This is a very malicious and fpiteful objection, and the Jews infift very much upon it: but yet I think it is capable of a very fatisfactory anfwer, in which I fhall proceed by these steps.

(1.) We will grant that both the genealogies of our SAVIOUR, that in Matthew, and that in Luke, are intended to fhew that Jofeph was of Abraham's and David's line, and that neither of them are the genealogy of Mary. Some indeed have thought fo, but, as it feems to me, with very little probability; I incline much rather to Grotius his excellent conjec

ture

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ture about it, that Matthew's genealogy gives us an SERM. account of the fucceffion of the royal family down as low as Jofeph, and that in St. Luke the direct series of Jofeph's ancestors.

(2.) The Jews grant that it hath been an ancient tradition among Chriftians, that Jofeph and Mary were of the fame family, and that Mary was virgo Eixλnp, one that had no brethren, an heiress, or co-heiress, and fo according to the jewish custom she was bound to marry in her family; which the Jews were especially careful of in the family of David to preferve the fucceffion of the royal line, of which the Meffias was to come.

(3.) The Jews have nothing to object against this which fhews it improbable.

(4.) If so, that they were of the fame family, then the genealogy of Jofeph, though not directly and exprefly, yet by confequence was the genealogy of Mary; and confequently thofe genealogies in the gofpel do fufficiently fhew that CHRIST was the fon of David.

(5.) It cannot be imagined that the evangelifts should have omitted the genealogy of Mary, if it had not been included in that of Jofeph, especially St Matthew, who in his genealogy exprefly tells us, that he intended to fhew that he was "the fon of "David," and alfo denies Jofeph to have been his real father.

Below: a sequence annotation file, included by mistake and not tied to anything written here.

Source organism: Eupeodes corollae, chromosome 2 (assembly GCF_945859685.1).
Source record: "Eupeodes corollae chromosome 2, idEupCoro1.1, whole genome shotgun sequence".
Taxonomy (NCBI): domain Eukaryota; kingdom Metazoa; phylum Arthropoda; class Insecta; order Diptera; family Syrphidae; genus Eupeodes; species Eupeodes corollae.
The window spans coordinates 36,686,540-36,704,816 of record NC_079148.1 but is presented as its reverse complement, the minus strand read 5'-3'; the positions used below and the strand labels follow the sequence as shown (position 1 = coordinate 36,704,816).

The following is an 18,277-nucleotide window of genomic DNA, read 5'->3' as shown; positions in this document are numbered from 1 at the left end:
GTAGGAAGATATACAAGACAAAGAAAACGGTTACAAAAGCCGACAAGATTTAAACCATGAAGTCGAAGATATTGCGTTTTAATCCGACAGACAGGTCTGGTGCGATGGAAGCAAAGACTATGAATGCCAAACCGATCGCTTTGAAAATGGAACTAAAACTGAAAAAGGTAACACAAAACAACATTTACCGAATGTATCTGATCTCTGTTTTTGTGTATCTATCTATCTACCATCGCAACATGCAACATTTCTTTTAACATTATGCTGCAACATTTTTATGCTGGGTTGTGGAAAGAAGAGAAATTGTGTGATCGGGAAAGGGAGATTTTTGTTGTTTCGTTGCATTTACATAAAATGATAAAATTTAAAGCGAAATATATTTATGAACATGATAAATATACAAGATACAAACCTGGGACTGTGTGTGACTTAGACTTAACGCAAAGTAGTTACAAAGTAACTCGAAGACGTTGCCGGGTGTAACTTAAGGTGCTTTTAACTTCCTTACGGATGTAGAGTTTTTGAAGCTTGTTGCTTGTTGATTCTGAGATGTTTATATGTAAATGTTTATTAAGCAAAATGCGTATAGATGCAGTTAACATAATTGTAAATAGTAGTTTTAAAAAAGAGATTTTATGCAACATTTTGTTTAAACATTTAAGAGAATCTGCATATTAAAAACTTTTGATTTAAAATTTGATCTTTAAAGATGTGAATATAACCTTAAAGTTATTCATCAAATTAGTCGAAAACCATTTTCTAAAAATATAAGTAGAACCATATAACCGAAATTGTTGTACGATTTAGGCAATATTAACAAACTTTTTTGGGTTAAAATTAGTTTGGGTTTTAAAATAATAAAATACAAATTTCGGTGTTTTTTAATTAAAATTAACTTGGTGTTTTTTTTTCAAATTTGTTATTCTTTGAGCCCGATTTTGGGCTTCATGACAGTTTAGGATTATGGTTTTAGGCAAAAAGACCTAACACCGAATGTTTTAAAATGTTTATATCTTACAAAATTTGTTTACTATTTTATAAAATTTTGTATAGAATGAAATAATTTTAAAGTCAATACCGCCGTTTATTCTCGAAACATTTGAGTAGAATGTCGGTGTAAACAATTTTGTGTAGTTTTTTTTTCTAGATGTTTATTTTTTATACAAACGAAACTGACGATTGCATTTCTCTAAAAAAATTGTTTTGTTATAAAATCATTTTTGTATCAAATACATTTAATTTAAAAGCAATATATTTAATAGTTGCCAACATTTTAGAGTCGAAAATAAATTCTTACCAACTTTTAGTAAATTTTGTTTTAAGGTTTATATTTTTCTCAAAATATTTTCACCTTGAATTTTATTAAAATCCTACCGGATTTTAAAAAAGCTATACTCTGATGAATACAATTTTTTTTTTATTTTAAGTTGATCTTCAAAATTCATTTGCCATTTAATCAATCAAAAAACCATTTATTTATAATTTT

(6.) If there had been any question, whether Mary was of the line of David, the Jews would certainly in that time have rejected him from being the Meffias, upon that very account, nothing being more plaufible for them to have had faid than this, that he pretended to have no father, and to be born E e 2

of

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SER M. of a virgin, who was not of the line of David, how could he then be the Meffias, who was to be "of the "feed of David ?" But that he was always owned by the Jews to be of that feed, appears by the title, fo frequently given to him, of " the son of David."

It was prophefied that the Meffias "fhould be "born in Bethlehem of Judah," Micah v. 2. which you find accordingly fulfilled, Matt. ii. 6. the providence of GOD fo ordering it, that Auguftus should then lay a general tax, which occafion brought up Jofeph and Mary to Bethlehem; not only that fhe might be deliyered there, but that their names being there entered, their family might be ascertained, and there might no doubt afterwards arife, but that they were" of the line of David."

It was foretold he should be "born of a virgin," Ifa. vii. 14. which you fee accordingly fulfilled, Matt. i. That this is not the primary, but the my. ftical fenfe of that place in Ifaiah, I think may without prejudice be granted to the Jews, who in innumerable places of the old teftament do, befides the firft and literal fenfe, allow of a myftical one: and if it be objected that this is only the faying of us Chriftians, that CHRIST was born of a pure virgin; to them it is easily answered, that if this be foretold of the Meffias, whoever he be, that he fhall be born of a virgin, as the Jews generally grant, we have as much affurance of this, as they can have, or imagine to have of theirs, whenever he should come. it is not any report or tradition that can give credit to fo ftrange a thing, but the unquestionable miracles which he wrought, which prove him to come from GoD, and confequently to be no impoftor, but to be all that he pretended he was.

For